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Fatal necrotizing pneumonia due to a Panton-Valentine leukocidin positive community-associated methicillin-sensitive Staphylococcus aureus and Influenza co-infection: a case report

DOI: 10.1186/1476-0711-7-5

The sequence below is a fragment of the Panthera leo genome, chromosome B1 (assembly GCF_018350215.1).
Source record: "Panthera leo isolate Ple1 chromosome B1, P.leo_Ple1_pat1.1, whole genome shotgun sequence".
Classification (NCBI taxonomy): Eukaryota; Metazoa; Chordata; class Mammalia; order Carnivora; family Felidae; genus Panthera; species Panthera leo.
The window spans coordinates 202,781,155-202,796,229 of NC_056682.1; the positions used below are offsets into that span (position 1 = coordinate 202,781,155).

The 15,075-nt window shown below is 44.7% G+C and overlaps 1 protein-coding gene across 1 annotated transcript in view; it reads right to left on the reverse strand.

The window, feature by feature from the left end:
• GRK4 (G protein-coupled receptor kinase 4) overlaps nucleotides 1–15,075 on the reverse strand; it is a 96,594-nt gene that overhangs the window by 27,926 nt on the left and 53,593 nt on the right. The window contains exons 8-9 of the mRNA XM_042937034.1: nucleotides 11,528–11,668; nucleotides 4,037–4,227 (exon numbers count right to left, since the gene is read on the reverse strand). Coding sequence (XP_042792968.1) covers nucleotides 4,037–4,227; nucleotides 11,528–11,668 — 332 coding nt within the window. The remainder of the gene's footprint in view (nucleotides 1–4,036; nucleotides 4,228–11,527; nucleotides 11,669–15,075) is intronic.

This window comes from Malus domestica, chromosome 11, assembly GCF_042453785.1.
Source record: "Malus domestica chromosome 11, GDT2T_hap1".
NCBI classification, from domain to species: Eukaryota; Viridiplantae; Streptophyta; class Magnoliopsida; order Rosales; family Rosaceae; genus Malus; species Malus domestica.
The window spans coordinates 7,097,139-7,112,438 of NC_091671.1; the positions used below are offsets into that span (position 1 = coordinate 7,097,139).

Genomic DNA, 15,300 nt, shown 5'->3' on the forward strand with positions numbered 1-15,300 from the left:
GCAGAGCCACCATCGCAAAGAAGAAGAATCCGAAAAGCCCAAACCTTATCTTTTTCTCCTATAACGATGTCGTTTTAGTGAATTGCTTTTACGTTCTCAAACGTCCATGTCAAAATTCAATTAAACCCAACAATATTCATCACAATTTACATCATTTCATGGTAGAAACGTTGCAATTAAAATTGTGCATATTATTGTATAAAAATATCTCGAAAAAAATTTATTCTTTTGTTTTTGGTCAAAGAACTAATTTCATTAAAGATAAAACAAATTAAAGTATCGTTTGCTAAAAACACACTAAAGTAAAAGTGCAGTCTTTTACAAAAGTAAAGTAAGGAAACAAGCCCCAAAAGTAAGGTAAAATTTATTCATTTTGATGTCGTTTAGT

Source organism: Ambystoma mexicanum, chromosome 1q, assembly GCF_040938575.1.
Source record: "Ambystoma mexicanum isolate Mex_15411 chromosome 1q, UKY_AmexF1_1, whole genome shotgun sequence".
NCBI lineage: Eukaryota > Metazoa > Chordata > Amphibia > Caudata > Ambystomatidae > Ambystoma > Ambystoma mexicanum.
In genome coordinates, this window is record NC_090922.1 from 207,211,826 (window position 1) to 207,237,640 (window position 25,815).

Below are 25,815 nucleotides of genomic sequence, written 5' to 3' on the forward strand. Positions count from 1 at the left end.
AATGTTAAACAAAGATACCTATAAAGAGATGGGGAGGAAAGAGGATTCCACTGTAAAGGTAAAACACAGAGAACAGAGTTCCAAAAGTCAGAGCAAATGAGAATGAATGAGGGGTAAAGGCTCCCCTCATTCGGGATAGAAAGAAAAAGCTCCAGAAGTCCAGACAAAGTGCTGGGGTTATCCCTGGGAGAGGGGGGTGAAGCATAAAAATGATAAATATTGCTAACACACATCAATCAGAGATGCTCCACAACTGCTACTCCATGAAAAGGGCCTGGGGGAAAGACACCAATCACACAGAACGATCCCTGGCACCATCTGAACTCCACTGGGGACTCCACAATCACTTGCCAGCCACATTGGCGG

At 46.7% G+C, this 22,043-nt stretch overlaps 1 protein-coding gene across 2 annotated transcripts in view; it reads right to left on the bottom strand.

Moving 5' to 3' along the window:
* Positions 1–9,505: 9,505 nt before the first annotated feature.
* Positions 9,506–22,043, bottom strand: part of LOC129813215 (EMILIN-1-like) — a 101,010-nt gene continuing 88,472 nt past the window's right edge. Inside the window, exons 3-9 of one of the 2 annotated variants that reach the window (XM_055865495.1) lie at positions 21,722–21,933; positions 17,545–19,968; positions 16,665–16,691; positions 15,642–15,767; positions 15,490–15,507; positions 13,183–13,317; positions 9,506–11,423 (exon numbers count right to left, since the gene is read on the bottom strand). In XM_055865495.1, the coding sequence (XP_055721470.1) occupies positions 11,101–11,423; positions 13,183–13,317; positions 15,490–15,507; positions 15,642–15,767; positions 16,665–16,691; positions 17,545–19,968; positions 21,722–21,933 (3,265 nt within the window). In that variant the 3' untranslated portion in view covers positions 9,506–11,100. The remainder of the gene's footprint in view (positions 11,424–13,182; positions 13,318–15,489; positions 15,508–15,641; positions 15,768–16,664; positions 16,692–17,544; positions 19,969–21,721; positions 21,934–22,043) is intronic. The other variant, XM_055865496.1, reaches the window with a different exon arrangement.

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We describe a fatal case of necrotizing pneumonia in a patient co-infected with Influenza B and a community-associated, PVL-positive methicillin-susceptible Staphylococcus aureus (MSSA).Necrotizing pneumonia due to community-associated methicillin-resistant Staphylococcus aureus (CA-MRSA) is increasingly reported in otherwise healthy individuals [1]. Several cases of community-associated pneumonia (CAP) have been attributed to methicillin-resistant strains such as the USA 300 epidemic CA-MRSA clone and are often associated with influenza virus infection or influenza-like illness (ILI) [2]. The USA 300 clone harbors the gene encoding Panton-Valentine leukocidin (PVL) [3], a pore-forming toxin that targets cells of the immune system [4]. Although the majority of CA-MRSA infections involving skin and soft tissue likely occur independent of PVL toxin production [5], PVL is required for lung tissue necrosis and inflammation as present in the rare, but frequently fatal, cases of necrotizing pneumonia[4,6]. We report here a fatal case of necrotizing pneumonia in a patient co-infected with Influenza B and a PVL-positive Staphylococcus aureus that in contrast to recent reported cases is methicillin-susceptible.A previously healthy 30 year old black woman went to her local emergency department on April 12, 2007 with a 4 to 5 day history of sore throat, chills, fever and shortness of breath. A chest radiograph was performed and read as clear, however detail was obscured by abundant overlying soft tissue. She was diagnosed with bronchitis and treated with intravenous antibiotics and steroids. She was discharged to home with a prescription for albuterol and azithromycin, however the antibiotic was not utilized. Early the following morning, she developed worsening symptoms including hemoptysis. She was brought to the emergency room by ambulance. Vital signs at time of admission included a fever of 100.5°F (38°C), pulse of 165 bpm, and blood pressure of 104/53 mm Hg. In the emerge


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